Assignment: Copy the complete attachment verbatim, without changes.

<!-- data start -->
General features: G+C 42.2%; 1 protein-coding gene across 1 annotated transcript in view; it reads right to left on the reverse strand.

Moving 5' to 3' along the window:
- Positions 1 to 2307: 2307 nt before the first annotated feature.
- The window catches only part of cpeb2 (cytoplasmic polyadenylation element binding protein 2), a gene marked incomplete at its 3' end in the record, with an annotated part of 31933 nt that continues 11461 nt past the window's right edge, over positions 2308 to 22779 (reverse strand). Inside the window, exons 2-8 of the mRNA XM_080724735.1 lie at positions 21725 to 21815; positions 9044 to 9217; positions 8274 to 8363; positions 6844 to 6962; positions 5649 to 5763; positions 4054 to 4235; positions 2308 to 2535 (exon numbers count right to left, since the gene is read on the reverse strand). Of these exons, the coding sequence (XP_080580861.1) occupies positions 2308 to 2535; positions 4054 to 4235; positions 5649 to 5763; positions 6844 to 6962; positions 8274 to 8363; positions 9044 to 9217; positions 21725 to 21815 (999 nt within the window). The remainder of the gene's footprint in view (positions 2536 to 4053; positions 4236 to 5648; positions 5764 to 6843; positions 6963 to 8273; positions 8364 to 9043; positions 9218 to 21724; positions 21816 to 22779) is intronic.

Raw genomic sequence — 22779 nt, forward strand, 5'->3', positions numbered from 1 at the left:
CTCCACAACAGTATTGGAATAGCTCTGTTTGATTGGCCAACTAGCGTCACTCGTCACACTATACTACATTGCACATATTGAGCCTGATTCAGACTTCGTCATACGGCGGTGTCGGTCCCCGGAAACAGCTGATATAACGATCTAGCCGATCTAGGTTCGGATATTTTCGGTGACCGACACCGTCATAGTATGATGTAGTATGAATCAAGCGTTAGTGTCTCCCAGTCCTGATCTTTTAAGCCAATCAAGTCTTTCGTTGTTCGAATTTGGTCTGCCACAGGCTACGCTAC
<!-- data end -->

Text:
General features: G+C 42.2%; 1 protein-coding gene across 1 annotated transcript in view; it reads right to left on the reverse strand.

Moving 5' to 3' along the window:
- Positions 1 to 2307: 2307 nt before the first annotated feature.
- The window catches only part of cpeb2 (cytoplasmic polyadenylation element binding protein 2), a gene marked incomplete at its 3' end in the record, with an annotated part of 31933 nt that continues 11461 nt past the window's right edge, over positions 2308 to 22779 (reverse strand). Inside the window, exons 2-8 of the mRNA XM_080724735.1 lie at positions 21725 to 21815; positions 9044 to 9217; positions 8274 to 8363; positions 6844 to 6962; positions 5649 to 5763; positions 4054 to 4235; positions 2308 to 2535 (exon numbers count right to left, since the gene is read on the reverse strand). Of these exons, the coding sequence (XP_080580861.1) occupies positions 2308 to 2535; positions 4054 to 4235; positions 5649 to 5763; positions 6844 to 6962; positions 8274 to 8363; positions 9044 to 9217; positions 21725 to 21815 (999 nt within the window). The remainder of the gene's footprint in view (positions 2536 to 4053; positions 4236 to 5648; positions 5764 to 6843; positions 6963 to 8273; positions 8364 to 9043; positions 9218 to 21724; positions 21816 to 22779) is intronic.

Raw genomic sequence — 22779 nt, forward strand, 5'->3', positions numbered from 1 at the left:
CTCCACAACAGTATTGGAATAGCTCTGTTTGATTGGCCAACTAGCGTCACTCGTCACACTATACTACATTGCACATATTGAGCCTGATTCAGACTTCGTCATACGGCGGTGTCGGTCCCCGGAAACAGCTGATATAACGATCTAGCCGATCTAGGTTCGGATATTTTCGGTGACCGACACCGTCATAGTATGATGTAGTATGAATCAAGCGTTAGTGTCTCCCAGTCCTGATCTTTTAAGCCAATCAAGTCTTTCGTTGTTCGAATTTGGTCTGCCACAGGCTACGCTAC